Press Releases and Features
Smithsonian Travels Collection of Chinese Jades
Presented by the Smithsonian Institution Traveling Exhibition Service (SITES), "Magic, Myths, and Minerals: Chinese Jades from the Arthur M. Sackler Gallery" will premiere on Aug. 23 at the Perspective Gallery in Blacksburg, Va. The exhibition includes 37 small jade sculptures dating from ancient times through the Qing Dynasty (1644-1911).
"Magic, Myths, and Minerals" explores the art of jade carving, touching on the significance and use of jade in Chinese society, and introduces the extraordinary skills required to work jade. Most of the pieces on view are only a few centimeters across.
After leaving Blacksburg, Va. on Nov. 2, "Magic, Myths, and Minerals" will travel to Daytona Beach, Fla., Carlsbad, Calif., Jackson, Wyo., Dallas, Texas, Annapolis, Md., and Logan, Kan.
"Magic, Myths, and Minerals: Chinese Jades from the Arthur M. Sackler Gallery" was organized by the Smithsonian Institution Traveling Exhibition Service (SITES) in cooperation with the Smithsonian's Arthur M. Sackler Gallery. This exhibition was made possible in part by the Blakemore Foundation and the Smithsonian Special Exhibition Fund.
Jade has fascinated the Chinese for more than 5,000 years. In ancient China, jade was recognized not only for its beauty and durability, but also for its reputed magical or supernatural qualities. It was believed that jade preserved the human body after death.
Jade long retained its symbolic value; however, in later centuries jade was primarily appreciated for its decorative appeal. Most of the animal sculptures seen in this exhibition were not made for ceremonial purposes, rather for private appreciation. Many of the animals that Chinese artisans represented in jade were taken from the realm of Chinese myth and fable. The objects in this exhibition are divided into sections that describe the significance of animals such as birds, dragons, horses, elephants, animals of the zodiac, and others.
The pieces in the exhibition vary as much in their look as they do in their significance. One piece depicts a mandarin duck, which holds a lotus in its beak. The duck is an emblem of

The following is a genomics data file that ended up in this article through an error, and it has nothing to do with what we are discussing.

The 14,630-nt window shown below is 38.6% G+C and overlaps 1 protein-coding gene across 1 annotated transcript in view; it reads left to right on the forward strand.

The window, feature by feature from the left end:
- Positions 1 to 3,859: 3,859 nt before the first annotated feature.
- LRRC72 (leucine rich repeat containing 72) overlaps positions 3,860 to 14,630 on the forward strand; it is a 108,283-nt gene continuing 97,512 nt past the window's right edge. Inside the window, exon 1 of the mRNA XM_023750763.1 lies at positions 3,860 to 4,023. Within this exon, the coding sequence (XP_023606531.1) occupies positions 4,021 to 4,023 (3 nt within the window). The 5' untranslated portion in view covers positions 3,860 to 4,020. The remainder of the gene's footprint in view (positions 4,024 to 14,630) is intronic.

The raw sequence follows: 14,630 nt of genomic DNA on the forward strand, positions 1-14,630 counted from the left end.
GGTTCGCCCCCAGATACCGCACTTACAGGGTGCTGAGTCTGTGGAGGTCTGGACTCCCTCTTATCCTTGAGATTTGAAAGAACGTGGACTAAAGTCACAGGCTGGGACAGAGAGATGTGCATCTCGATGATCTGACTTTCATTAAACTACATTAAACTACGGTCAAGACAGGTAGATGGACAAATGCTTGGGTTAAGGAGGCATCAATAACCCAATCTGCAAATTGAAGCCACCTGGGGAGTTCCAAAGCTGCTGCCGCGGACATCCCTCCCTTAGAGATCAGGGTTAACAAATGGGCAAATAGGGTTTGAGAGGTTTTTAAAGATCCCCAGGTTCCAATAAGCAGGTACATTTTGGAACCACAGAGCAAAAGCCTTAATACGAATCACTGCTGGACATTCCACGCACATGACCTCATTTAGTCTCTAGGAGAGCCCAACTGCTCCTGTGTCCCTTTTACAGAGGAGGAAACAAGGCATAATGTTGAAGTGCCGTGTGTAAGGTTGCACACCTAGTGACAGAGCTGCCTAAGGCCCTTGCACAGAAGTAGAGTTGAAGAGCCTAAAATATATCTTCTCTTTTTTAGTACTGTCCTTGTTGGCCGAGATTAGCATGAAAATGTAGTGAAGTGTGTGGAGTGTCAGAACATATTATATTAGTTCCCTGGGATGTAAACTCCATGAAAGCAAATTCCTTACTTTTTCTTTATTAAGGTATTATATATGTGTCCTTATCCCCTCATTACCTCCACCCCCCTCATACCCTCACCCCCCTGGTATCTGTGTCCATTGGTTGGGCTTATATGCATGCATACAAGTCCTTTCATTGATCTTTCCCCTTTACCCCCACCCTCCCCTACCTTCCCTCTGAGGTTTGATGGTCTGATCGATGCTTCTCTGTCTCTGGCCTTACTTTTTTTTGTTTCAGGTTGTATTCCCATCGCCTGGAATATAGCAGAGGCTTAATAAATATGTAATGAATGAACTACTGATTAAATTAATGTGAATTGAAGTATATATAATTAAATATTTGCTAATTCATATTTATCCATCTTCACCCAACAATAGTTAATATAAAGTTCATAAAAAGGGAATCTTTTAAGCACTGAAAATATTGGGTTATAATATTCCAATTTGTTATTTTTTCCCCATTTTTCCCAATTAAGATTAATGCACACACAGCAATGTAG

faithfulness and marriage. Another piece painstakingly represents an elephant, which is regarded as a wise and patient animal in Chinese lore. Fashioned during the Song dynasty (10th-13th century), this piece displays the detail of a real elephant, taking into consideration the elephant's wrinkled skin, its curving tusks, its veined ears, and its large toenails.
There are few carving tools capable of carving hard jade rock. Instead, jade artisans apply a paste made from ground garnets, quartz sand, or other abrasive particles, and gradually wear away small areas of the jade to shape a sculpture. Jade workers must always consider the original stone when sculpting their pieces. Some of the best-loved jades are those in which the subject matter is perfectly adapted to the natural size, shape, and color of the original stone.
"Magic, Myths, and Minerals" interprets the symbolism of these jade pieces and describes what they meant to their original owners. Artisans recognized the power of these symbols and used them to enliven their works.
The Arthur M. Sackler Gallery opened in 1987 with a gift of almost a thousand works of Asian art given by Dr. Arthur M. Sackler. Sackler's gift included Chinese bronzes, jades, and sculpture. The Sackler Gallery holds one of the largest collections of Chinese jades in North America. The Arthur M. Sackler Gallery is devoted to exhibition, education and research on the art of Asia.
SITES has been sharing the wealth of Smithsonian collections and research programs with millions of people outside Washington, D.C., for more than 50 years. SITES connects Americans to their shared cultural heritage through a wide range of exhibitions about art, science, and history, which are shown wherever people live, work, and play, including museums, libraries, science centers, historical societies, community centers, botanical gardens, schools and shopping malls.
# # # #